Complainant is Société Air France of Roissy, France, represented by Meyer & Partenaires, France.
Respondent is James Woods of Gurgaon, Haryana, India.
The disputed domain name, <airfrancereservations.org>, is registered with GoDaddy.com, LLC (the "Registrar").
The Complaint was filed with the WIPO Arbitration and Mediation Center (the "Center") on July 6, 2018. On July 6, 2018, the Center transmitted by email to the Registrar a request for registrar verification in connection with the disputed domain name. On July 9, 2018, the Registrar transmitted by email to the Center its verification response confirming that Respondent is listed as the registrant and providing the contact details.
The Center verified that the Complaint satisfied the formal requirements of the Uniform Domain Name Dispute Resolution Policy (the "Policy" or "UDRP"), the Rules for Uniform Domain Name Dispute Resolution Policy (the "Rules"), and the WIPO Supplemental Rules for Uniform Domain Name Dispute Resolution Policy (the "Supplemental Rules").
In accordance with the Rules, paragraphs 2 and 4, the Center formally notified Respondent of the Complaint, and the proceedings commenced on July 17, 2018. In accordance with the Rules, paragraph 5, the due date for Response was August 6, 2018. Respondent did not submit any response. Accordingly, the Center notified Respondent of his default on August 7, 2018.
The Center appointed Steven L. Snyder as the sole panelist in this matter on August 17, 2018. The Panel finds that it was properly constituted. The Panel has submitted the Statement of Acceptance and Declaration of Impartiality and Independence, as required by the Center to ensure compliance with the Rules, paragraph 7.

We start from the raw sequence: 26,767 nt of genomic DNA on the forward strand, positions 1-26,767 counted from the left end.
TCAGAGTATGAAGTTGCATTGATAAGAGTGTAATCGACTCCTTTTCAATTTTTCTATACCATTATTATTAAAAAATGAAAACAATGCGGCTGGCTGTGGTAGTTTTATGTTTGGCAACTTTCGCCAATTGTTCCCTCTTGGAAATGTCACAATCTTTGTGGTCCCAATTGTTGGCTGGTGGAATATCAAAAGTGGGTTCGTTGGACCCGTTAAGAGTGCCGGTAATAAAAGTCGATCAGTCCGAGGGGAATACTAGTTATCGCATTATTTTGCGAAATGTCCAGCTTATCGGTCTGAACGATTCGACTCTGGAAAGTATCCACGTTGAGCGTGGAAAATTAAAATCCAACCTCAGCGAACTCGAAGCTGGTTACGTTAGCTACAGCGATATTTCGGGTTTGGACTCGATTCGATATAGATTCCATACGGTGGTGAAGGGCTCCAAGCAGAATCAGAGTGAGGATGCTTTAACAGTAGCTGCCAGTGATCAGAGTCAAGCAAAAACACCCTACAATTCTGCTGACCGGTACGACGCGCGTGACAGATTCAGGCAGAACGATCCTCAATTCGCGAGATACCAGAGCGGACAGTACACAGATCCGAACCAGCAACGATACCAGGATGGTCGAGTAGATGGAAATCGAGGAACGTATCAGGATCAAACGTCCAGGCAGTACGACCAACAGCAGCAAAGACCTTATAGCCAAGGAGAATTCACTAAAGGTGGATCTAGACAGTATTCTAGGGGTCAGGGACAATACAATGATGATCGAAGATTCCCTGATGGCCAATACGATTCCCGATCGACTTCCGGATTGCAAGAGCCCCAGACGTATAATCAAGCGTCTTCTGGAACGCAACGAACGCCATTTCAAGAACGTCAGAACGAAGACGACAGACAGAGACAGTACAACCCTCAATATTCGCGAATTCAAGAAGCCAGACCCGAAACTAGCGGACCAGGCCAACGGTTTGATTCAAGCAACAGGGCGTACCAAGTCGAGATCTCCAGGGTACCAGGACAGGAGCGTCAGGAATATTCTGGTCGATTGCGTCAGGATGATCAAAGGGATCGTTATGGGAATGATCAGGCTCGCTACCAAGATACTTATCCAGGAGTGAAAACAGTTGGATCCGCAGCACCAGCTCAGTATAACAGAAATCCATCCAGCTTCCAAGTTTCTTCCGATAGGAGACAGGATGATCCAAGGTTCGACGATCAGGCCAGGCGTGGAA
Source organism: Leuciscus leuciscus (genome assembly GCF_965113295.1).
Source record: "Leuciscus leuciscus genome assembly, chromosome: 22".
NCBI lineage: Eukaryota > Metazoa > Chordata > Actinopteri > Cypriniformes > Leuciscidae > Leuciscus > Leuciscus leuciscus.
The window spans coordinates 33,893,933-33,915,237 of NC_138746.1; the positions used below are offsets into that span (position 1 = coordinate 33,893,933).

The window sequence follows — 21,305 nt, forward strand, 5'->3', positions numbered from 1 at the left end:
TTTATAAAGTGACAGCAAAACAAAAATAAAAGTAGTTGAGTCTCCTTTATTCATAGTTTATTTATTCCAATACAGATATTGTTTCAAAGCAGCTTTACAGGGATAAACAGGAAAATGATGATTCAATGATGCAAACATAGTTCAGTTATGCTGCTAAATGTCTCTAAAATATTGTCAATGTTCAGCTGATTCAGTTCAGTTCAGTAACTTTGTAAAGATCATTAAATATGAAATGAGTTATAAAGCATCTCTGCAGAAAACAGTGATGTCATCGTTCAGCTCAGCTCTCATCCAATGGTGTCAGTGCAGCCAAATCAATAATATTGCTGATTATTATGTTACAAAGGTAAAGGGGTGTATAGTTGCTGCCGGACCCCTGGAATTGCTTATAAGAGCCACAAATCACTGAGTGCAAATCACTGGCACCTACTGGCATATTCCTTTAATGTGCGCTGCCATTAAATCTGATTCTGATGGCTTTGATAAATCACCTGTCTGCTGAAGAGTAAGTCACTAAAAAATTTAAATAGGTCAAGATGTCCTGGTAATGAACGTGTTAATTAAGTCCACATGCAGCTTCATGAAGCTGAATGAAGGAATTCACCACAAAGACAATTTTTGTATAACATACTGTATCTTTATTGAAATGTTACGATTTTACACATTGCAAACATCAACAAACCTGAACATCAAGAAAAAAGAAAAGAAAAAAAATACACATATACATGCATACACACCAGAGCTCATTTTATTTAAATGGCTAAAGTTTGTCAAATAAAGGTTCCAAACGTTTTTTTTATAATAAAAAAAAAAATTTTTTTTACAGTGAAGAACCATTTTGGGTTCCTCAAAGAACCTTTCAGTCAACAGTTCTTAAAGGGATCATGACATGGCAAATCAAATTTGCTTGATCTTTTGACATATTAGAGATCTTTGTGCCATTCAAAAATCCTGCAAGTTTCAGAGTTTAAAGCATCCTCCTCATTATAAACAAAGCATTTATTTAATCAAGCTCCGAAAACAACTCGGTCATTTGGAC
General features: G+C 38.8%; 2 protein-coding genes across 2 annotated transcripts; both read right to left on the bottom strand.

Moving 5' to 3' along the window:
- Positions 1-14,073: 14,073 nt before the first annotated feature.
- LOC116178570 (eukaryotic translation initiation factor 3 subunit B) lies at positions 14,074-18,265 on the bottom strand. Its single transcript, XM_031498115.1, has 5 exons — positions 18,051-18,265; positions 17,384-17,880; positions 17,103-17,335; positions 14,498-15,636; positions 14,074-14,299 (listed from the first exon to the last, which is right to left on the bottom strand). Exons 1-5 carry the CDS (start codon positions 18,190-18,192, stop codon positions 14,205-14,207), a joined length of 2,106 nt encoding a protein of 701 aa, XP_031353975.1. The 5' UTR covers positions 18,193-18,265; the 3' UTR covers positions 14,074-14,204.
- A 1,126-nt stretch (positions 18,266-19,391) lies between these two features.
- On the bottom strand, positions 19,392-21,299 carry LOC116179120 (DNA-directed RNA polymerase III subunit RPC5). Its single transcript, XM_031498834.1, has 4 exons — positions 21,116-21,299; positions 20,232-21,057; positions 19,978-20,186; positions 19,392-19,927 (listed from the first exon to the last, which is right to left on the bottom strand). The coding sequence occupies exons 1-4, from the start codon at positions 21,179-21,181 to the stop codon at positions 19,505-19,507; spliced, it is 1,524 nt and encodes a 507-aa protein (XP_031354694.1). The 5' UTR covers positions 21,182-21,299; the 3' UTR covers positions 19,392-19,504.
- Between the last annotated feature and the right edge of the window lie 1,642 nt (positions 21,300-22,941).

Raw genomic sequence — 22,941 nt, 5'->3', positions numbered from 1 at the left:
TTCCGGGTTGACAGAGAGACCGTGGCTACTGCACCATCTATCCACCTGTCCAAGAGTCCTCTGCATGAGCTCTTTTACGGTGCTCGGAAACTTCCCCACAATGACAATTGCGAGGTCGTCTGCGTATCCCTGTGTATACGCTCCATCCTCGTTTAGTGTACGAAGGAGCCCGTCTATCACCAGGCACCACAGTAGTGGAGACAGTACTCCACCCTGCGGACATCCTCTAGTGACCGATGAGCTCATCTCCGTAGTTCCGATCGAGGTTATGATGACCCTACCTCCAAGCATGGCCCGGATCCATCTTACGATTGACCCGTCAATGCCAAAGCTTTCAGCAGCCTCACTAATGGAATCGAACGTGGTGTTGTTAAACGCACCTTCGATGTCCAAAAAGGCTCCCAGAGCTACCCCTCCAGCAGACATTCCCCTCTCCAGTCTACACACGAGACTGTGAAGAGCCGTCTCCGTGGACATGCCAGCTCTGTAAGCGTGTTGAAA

In 1933, Complainant started operating its airline business under the mark AIR FRANCE. It has protected this mark through extensive worldwide usage and by registering the mark in numerous jurisdictions, including India, where it obtained a registration in 2014. Complainant is the owner of, inter alia, the international trademark registration N. 828334 AIR FRANCE, registered on October 20, 2003. Since 2004, Complainant has operated a website linked to the domain name <airfrance.com>.
On May 1, 2018, Respondent registered the disputed domain name. According to the Complaint, the disputed domain name resolved to a website displaying a travel search engine and a list of inoperative commercial hyperlinks.